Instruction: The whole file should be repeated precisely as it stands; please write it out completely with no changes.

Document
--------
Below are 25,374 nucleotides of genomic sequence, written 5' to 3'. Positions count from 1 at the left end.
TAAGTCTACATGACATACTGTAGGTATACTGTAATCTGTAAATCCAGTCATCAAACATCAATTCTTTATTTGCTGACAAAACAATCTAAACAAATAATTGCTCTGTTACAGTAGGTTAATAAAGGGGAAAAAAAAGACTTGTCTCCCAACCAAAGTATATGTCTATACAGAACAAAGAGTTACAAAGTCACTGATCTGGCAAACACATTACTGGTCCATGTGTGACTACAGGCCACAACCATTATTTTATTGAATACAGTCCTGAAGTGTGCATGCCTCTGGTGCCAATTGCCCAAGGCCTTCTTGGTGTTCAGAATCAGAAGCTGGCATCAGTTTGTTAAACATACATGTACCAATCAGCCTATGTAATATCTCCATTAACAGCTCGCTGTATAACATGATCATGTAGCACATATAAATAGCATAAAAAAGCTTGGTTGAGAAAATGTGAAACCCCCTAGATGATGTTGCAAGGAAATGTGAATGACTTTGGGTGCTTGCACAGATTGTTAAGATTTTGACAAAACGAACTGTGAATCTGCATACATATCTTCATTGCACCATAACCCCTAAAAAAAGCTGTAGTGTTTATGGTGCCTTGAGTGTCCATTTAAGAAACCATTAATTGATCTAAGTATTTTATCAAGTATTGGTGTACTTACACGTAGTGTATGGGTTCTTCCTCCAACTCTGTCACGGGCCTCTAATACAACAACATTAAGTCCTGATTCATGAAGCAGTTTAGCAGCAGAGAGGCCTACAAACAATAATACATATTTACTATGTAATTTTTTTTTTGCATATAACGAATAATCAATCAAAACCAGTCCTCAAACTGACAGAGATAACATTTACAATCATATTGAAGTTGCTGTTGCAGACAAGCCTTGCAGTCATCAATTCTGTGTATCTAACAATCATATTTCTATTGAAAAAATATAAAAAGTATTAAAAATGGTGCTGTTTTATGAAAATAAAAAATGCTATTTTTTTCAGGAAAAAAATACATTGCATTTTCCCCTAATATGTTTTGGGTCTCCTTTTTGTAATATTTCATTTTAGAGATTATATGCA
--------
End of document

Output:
Below are 25,374 nucleotides of genomic sequence, written 5' to 3'. Positions count from 1 at the left end.
TAAGTCTACATGACATACTGTAGGTATACTGTAATCTGTAAATCCAGTCATCAAACATCAATTCTTTATTTGCTGACAAAACAATCTAAACAAATAATTGCTCTGTTACAGTAGGTTAATAAAGGGGAAAAAAAAGACTTGTCTCCCAACCAAAGTATATGTCTATACAGAACAAAGAGTTACAAAGTCACTGATCTGGCAAACACATTACTGGTCCATGTGTGACTACAGGCCACAACCATTATTTTATTGAATACAGTCCTGAAGTGTGCATGCCTCTGGTGCCAATTGCCCAAGGCCTTCTTGGTGTTCAGAATCAGAAGCTGGCATCAGTTTGTTAAACATACATGTACCAATCAGCCTATGTAATATCTCCATTAACAGCTCGCTGTATAACATGATCATGTAGCACATATAAATAGCATAAAAAAGCTTGGTTGAGAAAATGTGAAACCCCCTAGATGATGTTGCAAGGAAATGTGAATGACTTTGGGTGCTTGCACAGATTGTTAAGATTTTGACAAAACGAACTGTGAATCTGCATACATATCTTCATTGCACCATAACCCCTAAAAAAAGCTGTAGTGTTTATGGTGCCTTGAGTGTCCATTTAAGAAACCATTAATTGATCTAAGTATTTTATCAAGTATTGGTGTACTTACACGTAGTGTATGGGTTCTTCCTCCAACTCTGTCACGGGCCTCTAATACAACAACATTAAGTCCTGATTCATGAAGCAGTTTAGCAGCAGAGAGGCCTACAAACAATAATACATATTTACTATGTAATTTTTTTTTTGCATATAACGAATAATCAATCAAAACCAGTCCTCAAACTGACAGAGATAACATTTACAATCATATTGAAGTTGCTGTTGCAGACAAGCCTTGCAGTCATCAATTCTGTGTATCTAACAATCATATTTCTATTGAAAAAATATAAAAAGTATTAAAAATGGTGCTGTTTTATGAAAATAAAAAATGCTATTTTTTTCAGGAAAAAAATACATTGCATTTTCCCCTAATATGTTTTGGGTCTCCTTTTTGTAATATTTCATTTTAGAGATTATATGCA